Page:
We greatly appreciate your patience, understanding and goodwill as we do whatever it takes to resolve these issues as quickly and efficiently as practicable. Although we are still investigating the details of this incident, we believe that an unauthorized person has obtained the following information that you provided: name, address (city, state, zip), country, email address, birthdate, PlayStation Network/Qriocity password and login, and handle/PSN online ID. It is also possible that your profile data, including purchase history and billing address (city, state, zip), and your PlayStation Network/Qriocity password security answers may have been obtained. If you have authorized a sub-account for your dependent, the same data with respect to your dependent may have been obtained. While there is no evidence at this time that credit card data was taken, we cannot rule out the possibility. If you have provided your credit card data through PlayStation Network or Qriocity, out of an abundance of caution we are advising you that your credit card number (excluding security code) and expiration date may have been obtained. For your security, we encourage you to be especially aware of email, telephone, and postal mail scams that ask for personal or sensitive information. Sony will not contact you in any way, including by email, asking for your credit card number, social security number or other personally identifiable information. If you are asked for this information, you can be confident Sony is not the entity asking. When the PlayStation Network and Qriocity services are fully restored, we strongly recommend that you log on and change your password. Additionally, if you use your PlayStation Network or Qriocity user name or password for other unrelated services or accounts, we strongly recommend that you change them, as well. To protect against possible identity theft or other financial loss, we encourage you to remain vigilant, to review your account statements and to monitor your credit reports. We are providing the following information for those who wish to consider it: U.S. residents are entitled under U.S. law to one free credit report annually from each of the three major credit bureaus. To order your free credit report, visit www.annualcreditreport.com or call toll-free (877) 322-8228. We have also provided names and contact information for the three major U.S. credit bureaus below. At no charge, U.S. res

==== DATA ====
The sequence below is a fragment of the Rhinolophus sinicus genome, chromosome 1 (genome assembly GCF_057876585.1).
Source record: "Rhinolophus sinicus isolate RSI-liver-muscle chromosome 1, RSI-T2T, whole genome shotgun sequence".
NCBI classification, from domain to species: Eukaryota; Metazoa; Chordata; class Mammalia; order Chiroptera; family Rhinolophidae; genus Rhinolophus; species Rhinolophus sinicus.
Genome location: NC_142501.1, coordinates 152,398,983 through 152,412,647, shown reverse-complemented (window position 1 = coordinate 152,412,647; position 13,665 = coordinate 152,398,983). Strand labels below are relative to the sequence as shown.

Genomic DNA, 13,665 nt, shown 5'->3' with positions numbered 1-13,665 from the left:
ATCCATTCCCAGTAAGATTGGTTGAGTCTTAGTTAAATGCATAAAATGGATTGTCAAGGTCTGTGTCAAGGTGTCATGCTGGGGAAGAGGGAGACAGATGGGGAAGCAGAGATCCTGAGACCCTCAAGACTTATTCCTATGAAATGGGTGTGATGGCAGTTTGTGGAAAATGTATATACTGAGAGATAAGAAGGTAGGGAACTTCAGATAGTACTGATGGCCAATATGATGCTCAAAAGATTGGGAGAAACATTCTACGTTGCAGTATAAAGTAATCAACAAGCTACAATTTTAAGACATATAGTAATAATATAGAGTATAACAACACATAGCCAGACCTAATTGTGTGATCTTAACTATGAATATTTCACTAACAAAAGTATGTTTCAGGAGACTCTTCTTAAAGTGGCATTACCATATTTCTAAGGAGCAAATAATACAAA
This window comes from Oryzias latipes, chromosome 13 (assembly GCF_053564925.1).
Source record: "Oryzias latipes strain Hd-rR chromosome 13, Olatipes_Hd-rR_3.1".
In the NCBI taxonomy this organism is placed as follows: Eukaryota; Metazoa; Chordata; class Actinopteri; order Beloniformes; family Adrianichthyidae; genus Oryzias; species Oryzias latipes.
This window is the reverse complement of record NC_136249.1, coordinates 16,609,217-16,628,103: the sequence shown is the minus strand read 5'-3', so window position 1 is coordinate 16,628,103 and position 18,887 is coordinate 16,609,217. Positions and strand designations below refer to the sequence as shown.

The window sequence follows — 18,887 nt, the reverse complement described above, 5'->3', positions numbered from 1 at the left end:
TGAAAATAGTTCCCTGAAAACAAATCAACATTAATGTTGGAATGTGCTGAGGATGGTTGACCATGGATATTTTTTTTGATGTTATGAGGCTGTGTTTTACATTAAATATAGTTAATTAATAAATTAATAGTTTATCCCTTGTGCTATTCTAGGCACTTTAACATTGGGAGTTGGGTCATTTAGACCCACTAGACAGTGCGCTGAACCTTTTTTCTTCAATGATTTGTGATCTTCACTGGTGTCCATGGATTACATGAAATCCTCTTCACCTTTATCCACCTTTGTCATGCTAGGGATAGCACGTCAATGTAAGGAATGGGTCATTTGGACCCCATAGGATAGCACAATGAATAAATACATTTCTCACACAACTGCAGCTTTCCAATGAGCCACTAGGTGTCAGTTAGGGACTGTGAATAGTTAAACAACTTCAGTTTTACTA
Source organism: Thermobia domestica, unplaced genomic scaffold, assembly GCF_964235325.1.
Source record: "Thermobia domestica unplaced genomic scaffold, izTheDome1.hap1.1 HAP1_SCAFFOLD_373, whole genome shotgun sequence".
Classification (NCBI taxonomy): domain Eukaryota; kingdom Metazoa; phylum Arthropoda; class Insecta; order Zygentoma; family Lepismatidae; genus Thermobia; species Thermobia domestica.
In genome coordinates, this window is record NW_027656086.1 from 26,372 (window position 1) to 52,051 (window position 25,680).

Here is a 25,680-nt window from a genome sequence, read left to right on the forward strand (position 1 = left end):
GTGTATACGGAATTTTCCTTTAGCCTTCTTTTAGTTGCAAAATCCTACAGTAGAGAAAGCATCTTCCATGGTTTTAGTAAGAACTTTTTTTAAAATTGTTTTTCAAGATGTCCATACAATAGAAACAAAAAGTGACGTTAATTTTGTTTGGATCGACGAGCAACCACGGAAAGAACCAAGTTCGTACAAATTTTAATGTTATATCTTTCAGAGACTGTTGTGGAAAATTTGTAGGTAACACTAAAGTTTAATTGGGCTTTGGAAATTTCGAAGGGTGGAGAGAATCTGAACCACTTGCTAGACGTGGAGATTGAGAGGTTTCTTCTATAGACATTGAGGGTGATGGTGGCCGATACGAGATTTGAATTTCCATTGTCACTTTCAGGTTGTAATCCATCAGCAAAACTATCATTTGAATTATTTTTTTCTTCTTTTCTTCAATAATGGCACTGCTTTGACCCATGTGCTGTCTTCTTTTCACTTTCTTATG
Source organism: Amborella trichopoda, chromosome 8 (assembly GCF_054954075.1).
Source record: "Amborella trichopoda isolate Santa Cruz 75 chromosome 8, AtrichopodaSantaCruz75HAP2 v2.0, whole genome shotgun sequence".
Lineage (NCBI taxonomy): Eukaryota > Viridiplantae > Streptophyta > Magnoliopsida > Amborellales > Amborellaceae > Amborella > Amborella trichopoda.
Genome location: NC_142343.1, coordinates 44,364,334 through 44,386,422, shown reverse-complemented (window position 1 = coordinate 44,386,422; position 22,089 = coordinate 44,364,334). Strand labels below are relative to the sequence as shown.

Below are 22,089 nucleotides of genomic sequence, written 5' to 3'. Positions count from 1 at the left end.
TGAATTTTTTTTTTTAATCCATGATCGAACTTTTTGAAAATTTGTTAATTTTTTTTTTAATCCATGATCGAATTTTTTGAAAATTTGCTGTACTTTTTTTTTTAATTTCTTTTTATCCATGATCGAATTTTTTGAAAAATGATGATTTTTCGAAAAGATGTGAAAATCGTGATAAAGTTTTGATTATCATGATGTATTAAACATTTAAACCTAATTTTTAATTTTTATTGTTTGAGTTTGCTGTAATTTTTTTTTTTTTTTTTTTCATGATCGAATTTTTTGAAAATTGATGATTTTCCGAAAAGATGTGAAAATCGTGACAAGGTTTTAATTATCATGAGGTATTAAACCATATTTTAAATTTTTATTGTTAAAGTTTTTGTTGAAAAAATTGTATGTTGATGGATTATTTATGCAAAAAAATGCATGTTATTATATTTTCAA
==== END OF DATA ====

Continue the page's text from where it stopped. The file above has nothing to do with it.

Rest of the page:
• Re:Speculation (Score:4, Informative)

    by Anonymous Coward on Tuesday April 26, 2011 @04:30PM (#35946574)

    Well, here's some "speculation" from Patrick Seybold // Sr. Director, Corporate Communications & Social Media.